A Kind & Gentle Nature

by Ian Bruce

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Modern folk songs: male vocals, guitar, oboe, violin, accordion, percussion. Remastered in Spring 2000.

This album of modern folk songs by Ian Bruce also features the talents of Paul Sartin (oboe, violin) and Paul Hutchinson (accordion) from Belshazzars Feast as well as those of Ian Murray on percussion. Honest and often sad lyrics are accompanied by some fine musicianship. From the first track Blue Denim Days, an up-beat song about being on the road, to the final Up There with Em with its delicious irony, there isnt a duff track among them. Rewind and play it again, and I still cant find one I dont like. Her Daddys Eyes could be mawkish if it didnt hurt so much. and Mind of a Child starts out being a nice song but finishes with a knockout punch.

Blue Denim Days
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Lincoln and My Brothers
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Her Daddys Eyes
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The Rest of the World
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Speakin Free
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All or Nothing
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Me and My Home
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Lonely Old Lady
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Mind of a Child
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I Can t Sit Still
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Up There With Em
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Folk Northwest

Derek Gifford

`A Kind and Gentle Nature illustrates clearly the progression that Ian has made over the years and is definitely, on his own admission, a 60s and 70s influenced album. On this one he is ably accompanied by Paul Sartin on oboe and violin and Paul Hutchinson on accordion. However, I didnt enjoy this CD as much as the previous one but then that has more to do with my personal taste because I can assure you that the quality of writing, both lyrically and musically, is at least as good as his earlier work. Perhaps my reservations are because Ian has, I think, moved further from the folk idiom in the later album. Even so there are some tracks which I found particularly appealing including `Lonely Old Lady and `The Mind of a Child. Ians self parody in `Im Up There With `Em is another good song and a fitting finale to the album. Essential additions to all Ian Bruce fans and worth a listen to those who like their folk in a contemporary style.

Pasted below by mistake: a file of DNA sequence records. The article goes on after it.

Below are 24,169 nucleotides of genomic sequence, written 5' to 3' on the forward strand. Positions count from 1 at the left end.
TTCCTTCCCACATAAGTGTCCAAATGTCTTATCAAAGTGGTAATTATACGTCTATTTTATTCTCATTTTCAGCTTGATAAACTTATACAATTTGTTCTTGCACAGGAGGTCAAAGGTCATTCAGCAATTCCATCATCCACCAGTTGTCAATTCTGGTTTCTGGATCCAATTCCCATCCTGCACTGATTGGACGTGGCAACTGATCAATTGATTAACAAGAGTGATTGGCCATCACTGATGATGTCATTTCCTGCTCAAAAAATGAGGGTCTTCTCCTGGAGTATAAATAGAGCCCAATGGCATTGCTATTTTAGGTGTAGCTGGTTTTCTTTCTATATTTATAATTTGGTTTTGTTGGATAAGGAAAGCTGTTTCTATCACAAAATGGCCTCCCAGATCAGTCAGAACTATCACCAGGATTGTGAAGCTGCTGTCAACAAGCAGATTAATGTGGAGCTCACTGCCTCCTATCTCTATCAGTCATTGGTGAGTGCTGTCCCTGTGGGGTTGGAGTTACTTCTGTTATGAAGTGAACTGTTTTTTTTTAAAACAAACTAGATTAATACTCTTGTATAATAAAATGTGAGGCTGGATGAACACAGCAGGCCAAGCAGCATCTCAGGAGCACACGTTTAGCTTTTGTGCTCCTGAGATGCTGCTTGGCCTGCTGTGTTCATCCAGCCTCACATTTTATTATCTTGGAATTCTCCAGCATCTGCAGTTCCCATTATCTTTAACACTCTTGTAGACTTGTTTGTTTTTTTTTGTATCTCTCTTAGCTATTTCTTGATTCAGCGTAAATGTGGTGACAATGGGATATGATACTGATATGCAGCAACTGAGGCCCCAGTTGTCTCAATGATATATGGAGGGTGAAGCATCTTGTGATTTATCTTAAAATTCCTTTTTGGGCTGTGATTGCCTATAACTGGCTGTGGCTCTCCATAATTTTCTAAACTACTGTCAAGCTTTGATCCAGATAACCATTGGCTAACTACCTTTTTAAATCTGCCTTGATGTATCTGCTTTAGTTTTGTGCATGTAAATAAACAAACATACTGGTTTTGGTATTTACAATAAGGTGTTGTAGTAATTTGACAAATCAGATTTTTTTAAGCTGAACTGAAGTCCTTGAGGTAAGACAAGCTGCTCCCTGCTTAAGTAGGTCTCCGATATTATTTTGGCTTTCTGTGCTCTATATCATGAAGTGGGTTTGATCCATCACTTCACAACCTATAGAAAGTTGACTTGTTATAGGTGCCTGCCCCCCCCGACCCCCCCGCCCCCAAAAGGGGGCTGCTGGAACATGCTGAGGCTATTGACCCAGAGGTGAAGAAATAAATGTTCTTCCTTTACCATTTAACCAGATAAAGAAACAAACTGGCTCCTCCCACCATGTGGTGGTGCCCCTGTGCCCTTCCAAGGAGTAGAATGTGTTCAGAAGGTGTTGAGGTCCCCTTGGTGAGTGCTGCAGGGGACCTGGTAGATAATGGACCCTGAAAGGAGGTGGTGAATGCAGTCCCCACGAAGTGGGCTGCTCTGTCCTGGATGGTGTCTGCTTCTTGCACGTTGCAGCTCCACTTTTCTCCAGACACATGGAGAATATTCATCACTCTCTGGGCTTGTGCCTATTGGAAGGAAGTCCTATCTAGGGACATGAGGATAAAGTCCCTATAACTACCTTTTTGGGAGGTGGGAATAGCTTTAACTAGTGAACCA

Living Tradition

I thought that the quintessential Ian Bruce album would be the unplugged recording he did with Ian McCalman, then I heard this.

This CD finds Ian in the company of Paul Sartin (oboe, violin), Paul Hutchinson (accordion), and Ian Murray (percussion), and what fine company it is.  The band sounds like they have been together forever.  Their playing gives a perfect setting for Ian's voice and his songs.

And what a fine collection of songs these are. Ian's writing has found new dimensions with this collection.  He has developed into a very fine storyteller indeed.  That is not to say that his autobiographical songs are missing.  Indeed, this collection is topped and tailed by two of them, Blue Denim Days his hymn to life as a professional musician, and what it took to get there, and Up There With em, a song about records and making them.

In between these two songs, however, Ian examines alienation, separation, loneliness, childhood and relationships.  In The Rest of the World he is a child discovering life outside the front door for the first time, when moments before he was the estranged parent of Her Daddys Eyes, hoping one day to resume his relationship with his young daughter.

Melody writing has always been one of Ian's strong points, and the eleven songs here are all testament to that with tunes I found myself humming for days. Good songs, good arrangements, good performances, what more can you ask for?  On this showing Ian Bruce is Up There With em, and deservedly so.